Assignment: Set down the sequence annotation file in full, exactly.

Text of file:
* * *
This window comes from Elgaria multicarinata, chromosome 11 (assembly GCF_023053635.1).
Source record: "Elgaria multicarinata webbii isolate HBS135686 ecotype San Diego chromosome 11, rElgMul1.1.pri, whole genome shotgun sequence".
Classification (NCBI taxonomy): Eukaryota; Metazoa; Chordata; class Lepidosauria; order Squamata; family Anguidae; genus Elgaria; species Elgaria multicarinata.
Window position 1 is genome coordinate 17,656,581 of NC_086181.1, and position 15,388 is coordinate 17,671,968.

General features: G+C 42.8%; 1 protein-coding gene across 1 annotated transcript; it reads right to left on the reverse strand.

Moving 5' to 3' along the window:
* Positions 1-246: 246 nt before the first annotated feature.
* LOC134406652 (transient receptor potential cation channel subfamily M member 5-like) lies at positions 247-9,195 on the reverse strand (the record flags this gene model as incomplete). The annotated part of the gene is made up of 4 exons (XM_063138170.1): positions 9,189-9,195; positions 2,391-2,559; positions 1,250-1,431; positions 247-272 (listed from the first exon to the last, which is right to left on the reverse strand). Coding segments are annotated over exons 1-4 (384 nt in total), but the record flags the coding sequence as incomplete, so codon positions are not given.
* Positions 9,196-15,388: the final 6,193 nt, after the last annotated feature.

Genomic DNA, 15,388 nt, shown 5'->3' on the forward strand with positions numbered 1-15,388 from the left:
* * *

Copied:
This window comes from Elgaria multicarinata, chromosome 11 (assembly GCF_023053635.1).
Source record: "Elgaria multicarinata webbii isolate HBS135686 ecotype San Diego chromosome 11, rElgMul1.1.pri, whole genome shotgun sequence".
Classification (NCBI taxonomy): Eukaryota; Metazoa; Chordata; class Lepidosauria; order Squamata; family Anguidae; genus Elgaria; species Elgaria multicarinata.
Window position 1 is genome coordinate 17,656,581 of NC_086181.1, and position 15,388 is coordinate 17,671,968.

General features: G+C 42.8%; 1 protein-coding gene across 1 annotated transcript; it reads right to left on the reverse strand.

Moving 5' to 3' along the window:
* Positions 1-246: 246 nt before the first annotated feature.
* LOC134406652 (transient receptor potential cation channel subfamily M member 5-like) lies at positions 247-9,195 on the reverse strand (the record flags this gene model as incomplete). The annotated part of the gene is made up of 4 exons (XM_063138170.1): positions 9,189-9,195; positions 2,391-2,559; positions 1,250-1,431; positions 247-272 (listed from the first exon to the last, which is right to left on the reverse strand). Coding segments are annotated over exons 1-4 (384 nt in total), but the record flags the coding sequence as incomplete, so codon positions are not given.
* Positions 9,196-15,388: the final 6,193 nt, after the last annotated feature.

Genomic DNA, 15,388 nt, shown 5'->3' on the forward strand with positions numbered 1-15,388 from the left: